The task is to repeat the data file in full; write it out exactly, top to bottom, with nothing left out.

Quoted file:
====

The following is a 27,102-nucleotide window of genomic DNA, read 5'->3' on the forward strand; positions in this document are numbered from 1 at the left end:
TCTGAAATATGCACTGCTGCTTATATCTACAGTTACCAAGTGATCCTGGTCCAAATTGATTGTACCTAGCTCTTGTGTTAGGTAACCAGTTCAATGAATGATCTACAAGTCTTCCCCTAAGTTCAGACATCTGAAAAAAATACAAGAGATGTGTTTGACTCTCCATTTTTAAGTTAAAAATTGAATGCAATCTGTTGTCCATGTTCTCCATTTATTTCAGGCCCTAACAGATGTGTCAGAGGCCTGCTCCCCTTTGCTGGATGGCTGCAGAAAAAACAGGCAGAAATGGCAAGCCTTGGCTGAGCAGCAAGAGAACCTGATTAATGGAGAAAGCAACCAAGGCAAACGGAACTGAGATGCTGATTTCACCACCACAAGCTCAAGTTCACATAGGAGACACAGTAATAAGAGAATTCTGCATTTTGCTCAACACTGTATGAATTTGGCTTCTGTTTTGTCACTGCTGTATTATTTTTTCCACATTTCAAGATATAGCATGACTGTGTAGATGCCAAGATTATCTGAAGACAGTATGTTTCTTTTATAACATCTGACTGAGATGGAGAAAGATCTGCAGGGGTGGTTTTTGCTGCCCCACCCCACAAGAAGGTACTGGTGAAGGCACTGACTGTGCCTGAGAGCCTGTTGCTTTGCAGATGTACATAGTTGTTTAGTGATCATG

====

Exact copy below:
The following is a 27,102-nucleotide window of genomic DNA, read 5'->3' on the forward strand; positions in this document are numbered from 1 at the left end:
TCTGAAATATGCACTGCTGCTTATATCTACAGTTACCAAGTGATCCTGGTCCAAATTGATTGTACCTAGCTCTTGTGTTAGGTAACCAGTTCAATGAATGATCTACAAGTCTTCCCCTAAGTTCAGACATCTGAAAAAAATACAAGAGATGTGTTTGACTCTCCATTTTTAAGTTAAAAATTGAATGCAATCTGTTGTCCATGTTCTCCATTTATTTCAGGCCCTAACAGATGTGTCAGAGGCCTGCTCCCCTTTGCTGGATGGCTGCAGAAAAAACAGGCAGAAATGGCAAGCCTTGGCTGAGCAGCAAGAGAACCTGATTAATGGAGAAAGCAACCAAGGCAAACGGAACTGAGATGCTGATTTCACCACCACAAGCTCAAGTTCACATAGGAGACACAGTAATAAGAGAATTCTGCATTTTGCTCAACACTGTATGAATTTGGCTTCTGTTTTGTCACTGCTGTATTATTTTTTCCACATTTCAAGATATAGCATGACTGTGTAGATGCCAAGATTATCTGAAGACAGTATGTTTCTTTTATAACATCTGACTGAGATGGAGAAAGATCTGCAGGGGTGGTTTTTGCTGCCCCACCCCACAAGAAGGTACTGGTGAAGGCACTGACTGTGCCTGAGAGCCTGTTGCTTTGCAGATGTACATAGTTGTTTAGTGATCATG